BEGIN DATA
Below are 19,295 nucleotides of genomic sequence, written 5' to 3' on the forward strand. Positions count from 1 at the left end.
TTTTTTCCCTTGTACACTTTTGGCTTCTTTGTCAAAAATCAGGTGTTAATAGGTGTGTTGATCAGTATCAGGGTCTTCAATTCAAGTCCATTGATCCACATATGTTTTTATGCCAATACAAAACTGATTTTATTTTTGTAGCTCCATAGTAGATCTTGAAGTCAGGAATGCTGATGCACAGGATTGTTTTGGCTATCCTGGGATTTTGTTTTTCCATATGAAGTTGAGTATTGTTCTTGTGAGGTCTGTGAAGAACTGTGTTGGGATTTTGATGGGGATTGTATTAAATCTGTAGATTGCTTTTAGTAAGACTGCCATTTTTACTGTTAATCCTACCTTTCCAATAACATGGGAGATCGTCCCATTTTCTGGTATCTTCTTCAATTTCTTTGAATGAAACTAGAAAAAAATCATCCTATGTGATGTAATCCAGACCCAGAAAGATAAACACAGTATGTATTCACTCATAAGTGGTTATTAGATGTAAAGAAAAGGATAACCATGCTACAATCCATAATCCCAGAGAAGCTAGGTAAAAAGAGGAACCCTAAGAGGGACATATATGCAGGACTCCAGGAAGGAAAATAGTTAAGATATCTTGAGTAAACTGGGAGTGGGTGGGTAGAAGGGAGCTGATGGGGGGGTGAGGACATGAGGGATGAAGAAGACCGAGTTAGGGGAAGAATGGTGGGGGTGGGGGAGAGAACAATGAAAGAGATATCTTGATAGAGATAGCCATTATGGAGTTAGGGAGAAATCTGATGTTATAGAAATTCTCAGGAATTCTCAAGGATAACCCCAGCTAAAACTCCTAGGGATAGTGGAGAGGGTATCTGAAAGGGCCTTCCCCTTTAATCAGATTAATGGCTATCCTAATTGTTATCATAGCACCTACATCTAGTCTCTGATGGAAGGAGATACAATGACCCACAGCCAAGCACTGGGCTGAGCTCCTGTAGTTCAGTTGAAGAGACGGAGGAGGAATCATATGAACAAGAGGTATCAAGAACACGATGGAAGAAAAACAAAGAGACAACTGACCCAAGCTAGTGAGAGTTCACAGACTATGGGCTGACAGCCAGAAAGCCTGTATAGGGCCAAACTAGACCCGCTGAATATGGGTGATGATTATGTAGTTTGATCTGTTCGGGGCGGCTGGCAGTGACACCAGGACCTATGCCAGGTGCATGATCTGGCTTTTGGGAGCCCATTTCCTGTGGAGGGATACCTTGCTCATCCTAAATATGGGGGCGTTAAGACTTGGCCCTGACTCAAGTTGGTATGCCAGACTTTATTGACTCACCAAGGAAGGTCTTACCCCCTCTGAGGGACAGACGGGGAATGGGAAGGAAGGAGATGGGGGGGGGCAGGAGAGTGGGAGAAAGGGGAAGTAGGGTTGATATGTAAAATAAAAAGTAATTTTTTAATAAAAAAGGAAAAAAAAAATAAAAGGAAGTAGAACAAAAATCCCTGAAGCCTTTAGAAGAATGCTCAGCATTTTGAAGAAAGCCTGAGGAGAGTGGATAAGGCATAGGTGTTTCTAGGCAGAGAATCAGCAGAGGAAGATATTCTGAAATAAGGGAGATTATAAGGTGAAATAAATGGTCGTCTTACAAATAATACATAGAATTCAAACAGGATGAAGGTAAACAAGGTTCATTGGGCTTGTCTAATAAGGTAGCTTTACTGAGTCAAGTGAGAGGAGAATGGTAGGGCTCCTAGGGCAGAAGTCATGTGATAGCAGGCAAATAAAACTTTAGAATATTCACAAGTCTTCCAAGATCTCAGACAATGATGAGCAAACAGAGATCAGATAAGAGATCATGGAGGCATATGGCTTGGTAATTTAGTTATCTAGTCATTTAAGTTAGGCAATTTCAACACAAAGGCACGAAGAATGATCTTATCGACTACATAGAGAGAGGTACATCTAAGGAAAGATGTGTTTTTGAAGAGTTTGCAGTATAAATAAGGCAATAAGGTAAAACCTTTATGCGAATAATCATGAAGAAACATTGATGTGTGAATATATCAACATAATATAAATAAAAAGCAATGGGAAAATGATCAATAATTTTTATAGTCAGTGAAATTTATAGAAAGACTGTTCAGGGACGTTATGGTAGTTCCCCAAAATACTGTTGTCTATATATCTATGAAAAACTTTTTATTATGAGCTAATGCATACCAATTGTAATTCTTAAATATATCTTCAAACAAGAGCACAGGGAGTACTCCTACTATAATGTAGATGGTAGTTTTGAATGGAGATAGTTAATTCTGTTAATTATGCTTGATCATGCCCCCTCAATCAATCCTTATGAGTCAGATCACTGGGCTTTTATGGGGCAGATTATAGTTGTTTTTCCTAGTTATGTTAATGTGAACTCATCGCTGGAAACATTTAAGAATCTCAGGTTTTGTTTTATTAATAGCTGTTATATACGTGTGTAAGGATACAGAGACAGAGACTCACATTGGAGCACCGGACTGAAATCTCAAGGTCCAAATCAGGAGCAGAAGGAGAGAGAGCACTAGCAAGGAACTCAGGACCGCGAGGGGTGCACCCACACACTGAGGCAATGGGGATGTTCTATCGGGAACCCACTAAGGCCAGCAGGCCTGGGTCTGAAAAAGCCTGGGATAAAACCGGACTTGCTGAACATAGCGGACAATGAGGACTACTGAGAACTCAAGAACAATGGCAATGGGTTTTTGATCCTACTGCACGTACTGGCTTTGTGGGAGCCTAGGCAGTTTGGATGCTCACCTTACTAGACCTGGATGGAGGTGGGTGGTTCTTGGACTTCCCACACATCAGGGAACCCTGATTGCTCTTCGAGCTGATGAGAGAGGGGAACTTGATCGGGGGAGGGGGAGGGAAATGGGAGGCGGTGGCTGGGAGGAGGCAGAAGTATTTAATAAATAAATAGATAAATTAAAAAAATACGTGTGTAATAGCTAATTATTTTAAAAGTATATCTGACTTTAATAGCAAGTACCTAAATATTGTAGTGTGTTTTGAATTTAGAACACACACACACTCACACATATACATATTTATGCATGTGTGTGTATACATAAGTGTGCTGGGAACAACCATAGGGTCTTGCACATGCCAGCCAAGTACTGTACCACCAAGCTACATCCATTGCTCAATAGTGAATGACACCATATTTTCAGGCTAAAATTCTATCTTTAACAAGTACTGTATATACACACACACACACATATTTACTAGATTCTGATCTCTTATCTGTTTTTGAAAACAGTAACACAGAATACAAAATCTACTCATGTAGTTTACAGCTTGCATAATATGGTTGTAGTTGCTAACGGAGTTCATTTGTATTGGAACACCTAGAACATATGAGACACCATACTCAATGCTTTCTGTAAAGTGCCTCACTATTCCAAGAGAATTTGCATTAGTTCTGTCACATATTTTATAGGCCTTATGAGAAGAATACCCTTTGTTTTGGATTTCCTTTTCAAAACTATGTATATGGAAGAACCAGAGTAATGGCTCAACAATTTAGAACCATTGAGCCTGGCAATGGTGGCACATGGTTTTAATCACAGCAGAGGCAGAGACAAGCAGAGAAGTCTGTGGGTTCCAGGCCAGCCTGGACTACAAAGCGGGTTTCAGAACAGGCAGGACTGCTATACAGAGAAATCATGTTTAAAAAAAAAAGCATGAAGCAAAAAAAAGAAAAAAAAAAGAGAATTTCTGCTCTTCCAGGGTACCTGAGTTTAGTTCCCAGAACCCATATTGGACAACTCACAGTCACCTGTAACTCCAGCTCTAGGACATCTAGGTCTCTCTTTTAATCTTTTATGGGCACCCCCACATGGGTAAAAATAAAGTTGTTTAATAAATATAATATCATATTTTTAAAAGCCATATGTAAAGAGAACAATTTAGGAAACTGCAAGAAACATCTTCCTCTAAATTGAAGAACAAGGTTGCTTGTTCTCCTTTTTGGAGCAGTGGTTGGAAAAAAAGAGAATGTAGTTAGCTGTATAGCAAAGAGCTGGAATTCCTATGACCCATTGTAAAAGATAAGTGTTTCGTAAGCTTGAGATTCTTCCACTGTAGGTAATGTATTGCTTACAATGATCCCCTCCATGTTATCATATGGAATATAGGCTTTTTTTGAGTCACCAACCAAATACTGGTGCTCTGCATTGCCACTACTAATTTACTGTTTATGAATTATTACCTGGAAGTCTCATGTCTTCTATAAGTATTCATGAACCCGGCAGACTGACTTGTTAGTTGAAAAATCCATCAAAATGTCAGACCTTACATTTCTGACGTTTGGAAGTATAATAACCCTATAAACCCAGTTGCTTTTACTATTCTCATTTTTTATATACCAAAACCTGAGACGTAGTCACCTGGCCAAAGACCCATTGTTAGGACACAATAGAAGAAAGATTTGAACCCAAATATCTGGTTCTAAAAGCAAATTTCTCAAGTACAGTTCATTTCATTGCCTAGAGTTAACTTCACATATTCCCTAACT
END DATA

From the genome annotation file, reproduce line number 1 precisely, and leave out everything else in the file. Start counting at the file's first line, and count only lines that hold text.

Below are 19,295 nucleotides of genomic sequence, written 5' to 3' on the forward strand. Positions count from 1 at the left end.